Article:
We’re still over a month away from the usual timeframe for the Made by Google hardware event, where Google will wow us with their latest phones, computers, and smart home tech. Today, we’re getting another peek behind the curtain, as the company has just filed four new FCC listings that seem very likely to be the Pixel 4, complete with support for Google’s Project Soli.
Before a wireless device can be sold in the US, it needs to pass through the FCC for approval. When a device is submitted for approval, the FCC publishes information about the device and what “bands” of the wireless spectrum a company intends to use with it.
This morning four Google devices hit the FCC — G020I, G020J, G020MN, G020PQ — all labeled as “phones.” While we knew that the Google Pixel 4 would be coming later this year, there’s one extra thing that really makes these listings stand out. They’ve requested a band of 5G connectivity from the FCC (58-63.5 GHz), but we’ve learned from public research and a past FCC waiver that Google’s Project Soli works on this same millimeter wave wireless technology.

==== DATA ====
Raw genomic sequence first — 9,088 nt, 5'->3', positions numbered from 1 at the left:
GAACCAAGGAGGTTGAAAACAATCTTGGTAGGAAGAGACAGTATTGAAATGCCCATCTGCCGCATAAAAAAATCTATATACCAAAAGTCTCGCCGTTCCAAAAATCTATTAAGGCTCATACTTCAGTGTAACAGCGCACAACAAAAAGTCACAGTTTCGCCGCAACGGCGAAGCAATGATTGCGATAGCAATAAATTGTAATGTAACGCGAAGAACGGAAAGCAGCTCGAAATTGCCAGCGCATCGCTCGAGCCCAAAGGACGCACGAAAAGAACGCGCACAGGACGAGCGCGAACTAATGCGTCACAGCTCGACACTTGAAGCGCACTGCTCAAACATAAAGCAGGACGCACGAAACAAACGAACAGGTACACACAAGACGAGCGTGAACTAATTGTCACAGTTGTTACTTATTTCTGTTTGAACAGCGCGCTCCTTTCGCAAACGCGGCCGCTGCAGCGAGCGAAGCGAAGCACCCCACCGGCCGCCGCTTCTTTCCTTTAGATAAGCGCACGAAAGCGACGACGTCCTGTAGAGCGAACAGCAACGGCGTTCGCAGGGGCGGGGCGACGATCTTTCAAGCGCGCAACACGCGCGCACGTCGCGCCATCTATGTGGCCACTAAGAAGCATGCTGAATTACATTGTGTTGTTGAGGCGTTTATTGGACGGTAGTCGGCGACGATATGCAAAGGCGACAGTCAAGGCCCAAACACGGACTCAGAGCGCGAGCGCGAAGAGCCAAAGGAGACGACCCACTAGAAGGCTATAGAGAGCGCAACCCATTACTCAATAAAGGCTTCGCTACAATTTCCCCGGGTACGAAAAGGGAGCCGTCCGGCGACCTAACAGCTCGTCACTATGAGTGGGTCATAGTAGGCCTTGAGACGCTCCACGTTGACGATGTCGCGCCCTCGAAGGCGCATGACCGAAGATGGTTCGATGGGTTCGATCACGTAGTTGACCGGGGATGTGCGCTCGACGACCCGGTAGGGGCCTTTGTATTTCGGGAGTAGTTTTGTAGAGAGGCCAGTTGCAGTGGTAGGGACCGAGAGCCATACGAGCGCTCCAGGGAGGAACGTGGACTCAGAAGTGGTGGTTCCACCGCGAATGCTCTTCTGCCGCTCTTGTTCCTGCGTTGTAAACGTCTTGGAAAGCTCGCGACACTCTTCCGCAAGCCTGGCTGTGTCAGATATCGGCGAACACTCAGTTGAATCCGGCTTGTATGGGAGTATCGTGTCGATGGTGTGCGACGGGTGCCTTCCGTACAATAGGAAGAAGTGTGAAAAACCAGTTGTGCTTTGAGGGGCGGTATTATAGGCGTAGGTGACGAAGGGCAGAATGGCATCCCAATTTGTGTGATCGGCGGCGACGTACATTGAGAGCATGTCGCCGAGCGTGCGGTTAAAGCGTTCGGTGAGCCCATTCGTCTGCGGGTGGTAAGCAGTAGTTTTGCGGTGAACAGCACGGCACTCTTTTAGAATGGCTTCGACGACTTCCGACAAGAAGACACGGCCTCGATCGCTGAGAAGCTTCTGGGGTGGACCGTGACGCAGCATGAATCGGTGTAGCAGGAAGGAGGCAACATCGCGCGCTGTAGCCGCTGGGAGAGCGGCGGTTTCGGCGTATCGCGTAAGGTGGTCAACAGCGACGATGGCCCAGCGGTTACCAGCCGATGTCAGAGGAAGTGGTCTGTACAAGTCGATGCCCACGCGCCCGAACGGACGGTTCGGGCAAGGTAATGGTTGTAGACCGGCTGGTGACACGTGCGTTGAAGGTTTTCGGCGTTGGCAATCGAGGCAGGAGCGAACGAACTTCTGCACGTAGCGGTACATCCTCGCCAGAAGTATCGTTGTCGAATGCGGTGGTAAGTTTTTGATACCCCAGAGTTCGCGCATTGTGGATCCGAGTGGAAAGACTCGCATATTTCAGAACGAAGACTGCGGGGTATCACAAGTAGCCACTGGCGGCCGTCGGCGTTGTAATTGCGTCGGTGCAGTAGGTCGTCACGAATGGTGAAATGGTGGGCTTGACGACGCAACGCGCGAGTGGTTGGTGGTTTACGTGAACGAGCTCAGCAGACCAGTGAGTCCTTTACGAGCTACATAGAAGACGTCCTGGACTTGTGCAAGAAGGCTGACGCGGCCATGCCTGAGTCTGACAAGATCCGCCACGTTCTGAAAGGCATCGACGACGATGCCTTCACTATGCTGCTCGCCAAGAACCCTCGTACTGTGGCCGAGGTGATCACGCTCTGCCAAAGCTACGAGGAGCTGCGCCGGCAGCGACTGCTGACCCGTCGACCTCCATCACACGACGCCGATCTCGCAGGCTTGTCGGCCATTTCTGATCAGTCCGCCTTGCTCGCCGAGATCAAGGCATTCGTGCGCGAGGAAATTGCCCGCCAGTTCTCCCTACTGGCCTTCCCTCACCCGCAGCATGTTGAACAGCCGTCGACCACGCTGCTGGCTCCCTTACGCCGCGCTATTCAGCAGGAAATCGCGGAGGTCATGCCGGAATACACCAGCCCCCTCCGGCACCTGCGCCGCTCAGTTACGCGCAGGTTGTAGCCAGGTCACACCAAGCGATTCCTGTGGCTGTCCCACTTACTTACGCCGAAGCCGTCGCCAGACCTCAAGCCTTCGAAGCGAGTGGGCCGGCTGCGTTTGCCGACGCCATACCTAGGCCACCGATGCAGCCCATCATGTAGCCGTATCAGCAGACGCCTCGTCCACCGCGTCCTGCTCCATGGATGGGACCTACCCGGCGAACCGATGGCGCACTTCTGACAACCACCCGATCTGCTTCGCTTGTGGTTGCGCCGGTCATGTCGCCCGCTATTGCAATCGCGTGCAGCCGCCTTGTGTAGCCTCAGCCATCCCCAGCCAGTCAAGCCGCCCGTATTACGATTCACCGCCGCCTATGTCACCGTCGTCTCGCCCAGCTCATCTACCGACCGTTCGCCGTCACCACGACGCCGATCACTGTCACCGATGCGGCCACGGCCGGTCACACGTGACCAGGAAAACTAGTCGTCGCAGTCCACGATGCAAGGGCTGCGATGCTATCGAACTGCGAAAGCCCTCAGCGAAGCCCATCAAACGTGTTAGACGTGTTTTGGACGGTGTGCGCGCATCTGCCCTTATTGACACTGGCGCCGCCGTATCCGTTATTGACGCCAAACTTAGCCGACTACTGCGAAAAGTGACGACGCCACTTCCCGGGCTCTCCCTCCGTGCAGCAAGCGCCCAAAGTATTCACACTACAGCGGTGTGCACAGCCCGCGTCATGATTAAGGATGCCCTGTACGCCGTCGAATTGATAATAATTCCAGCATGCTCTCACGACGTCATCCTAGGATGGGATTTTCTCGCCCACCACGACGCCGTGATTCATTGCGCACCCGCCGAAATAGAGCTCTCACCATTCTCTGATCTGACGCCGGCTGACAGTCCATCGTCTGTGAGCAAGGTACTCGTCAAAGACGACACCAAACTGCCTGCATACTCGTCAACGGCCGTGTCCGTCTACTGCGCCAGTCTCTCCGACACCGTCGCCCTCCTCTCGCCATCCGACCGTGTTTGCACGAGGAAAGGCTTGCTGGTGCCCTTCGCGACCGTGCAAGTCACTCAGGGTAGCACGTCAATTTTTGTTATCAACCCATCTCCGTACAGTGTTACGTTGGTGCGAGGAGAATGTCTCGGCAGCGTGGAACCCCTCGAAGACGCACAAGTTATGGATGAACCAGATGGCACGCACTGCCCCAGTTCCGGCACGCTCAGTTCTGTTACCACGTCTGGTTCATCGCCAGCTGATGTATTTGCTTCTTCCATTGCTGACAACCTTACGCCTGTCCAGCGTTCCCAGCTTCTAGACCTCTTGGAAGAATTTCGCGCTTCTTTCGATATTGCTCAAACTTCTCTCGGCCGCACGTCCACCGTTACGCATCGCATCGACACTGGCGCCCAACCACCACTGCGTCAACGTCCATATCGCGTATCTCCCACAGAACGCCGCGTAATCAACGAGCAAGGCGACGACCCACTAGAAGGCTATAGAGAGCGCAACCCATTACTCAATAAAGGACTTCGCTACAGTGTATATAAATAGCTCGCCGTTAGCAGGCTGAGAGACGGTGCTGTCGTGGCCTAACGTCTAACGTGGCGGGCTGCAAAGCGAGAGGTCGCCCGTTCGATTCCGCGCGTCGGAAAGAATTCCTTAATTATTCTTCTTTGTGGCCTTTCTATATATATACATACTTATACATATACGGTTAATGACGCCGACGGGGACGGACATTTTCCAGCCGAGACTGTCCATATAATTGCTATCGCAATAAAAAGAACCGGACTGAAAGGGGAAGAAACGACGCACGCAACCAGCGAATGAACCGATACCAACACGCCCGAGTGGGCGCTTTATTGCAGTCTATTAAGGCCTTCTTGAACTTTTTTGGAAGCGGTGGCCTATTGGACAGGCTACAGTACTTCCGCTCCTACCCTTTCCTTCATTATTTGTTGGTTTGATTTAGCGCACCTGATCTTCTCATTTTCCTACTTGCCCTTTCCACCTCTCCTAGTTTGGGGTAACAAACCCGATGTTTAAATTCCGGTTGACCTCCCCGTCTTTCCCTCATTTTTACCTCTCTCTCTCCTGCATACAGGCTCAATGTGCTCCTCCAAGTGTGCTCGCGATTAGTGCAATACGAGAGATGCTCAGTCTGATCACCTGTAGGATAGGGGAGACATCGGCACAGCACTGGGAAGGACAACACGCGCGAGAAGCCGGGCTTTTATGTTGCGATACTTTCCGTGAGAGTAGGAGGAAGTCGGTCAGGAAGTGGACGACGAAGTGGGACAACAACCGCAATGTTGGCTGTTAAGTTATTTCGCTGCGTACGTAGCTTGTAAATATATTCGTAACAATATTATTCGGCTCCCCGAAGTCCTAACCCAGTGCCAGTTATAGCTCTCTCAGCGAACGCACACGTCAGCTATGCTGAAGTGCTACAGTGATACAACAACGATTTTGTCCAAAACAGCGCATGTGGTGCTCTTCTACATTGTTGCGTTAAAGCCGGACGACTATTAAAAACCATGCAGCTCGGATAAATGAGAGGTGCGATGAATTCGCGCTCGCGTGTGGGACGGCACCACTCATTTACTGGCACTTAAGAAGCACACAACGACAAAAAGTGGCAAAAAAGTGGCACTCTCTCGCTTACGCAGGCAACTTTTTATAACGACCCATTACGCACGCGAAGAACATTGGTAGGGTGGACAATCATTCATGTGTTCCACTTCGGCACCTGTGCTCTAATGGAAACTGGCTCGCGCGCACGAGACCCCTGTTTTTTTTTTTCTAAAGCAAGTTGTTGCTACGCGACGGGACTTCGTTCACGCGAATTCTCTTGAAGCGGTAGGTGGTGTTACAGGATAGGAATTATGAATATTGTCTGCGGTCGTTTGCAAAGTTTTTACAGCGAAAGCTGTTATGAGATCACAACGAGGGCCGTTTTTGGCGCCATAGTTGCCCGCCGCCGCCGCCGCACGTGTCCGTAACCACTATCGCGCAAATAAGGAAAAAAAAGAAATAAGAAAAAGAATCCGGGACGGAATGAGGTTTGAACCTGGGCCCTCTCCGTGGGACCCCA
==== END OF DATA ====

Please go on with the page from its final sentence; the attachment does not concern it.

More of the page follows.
Considering the only Pixel phones that we know are coming soon are the Pixel 4 and Pixel 4 XL, it seems very likely that today’s FCC listings are for those devices. The timing also lines up very well for that to be true, as the Pixel 3 and Pixel 3 XL first hit the FCC on August 31st of last year.
However, there are some minor red flags that prevent us from saying with certainty whether these devices are Google Pixel 4. Critically, all four of these model numbers fall more in line with the Pixel 3a series of phones, which feature model numbers ranging from G020A to G020H. It seems strange to us for Google to reuse a previous model number for their flagship Pixel 4.
Google also seems to be using an interesting new tactic with their FCC filings. When looking at the included “eLabel” for G020MN, you’ll actually find two separate labels, one for G020M and G020N. It’s not clear at this time what the difference between these two models would be, and could simply be the difference between a Pixel 4 and its XL variant.
With that in mind, despite there only being four listings, we’re actually looking at six different models, as MN and PQ are both actually two models under one FCC listing. The Pixel 4 having that many models is not a surprise by any stretch though, as even the Pixel 3a had eight different models hit the FCC.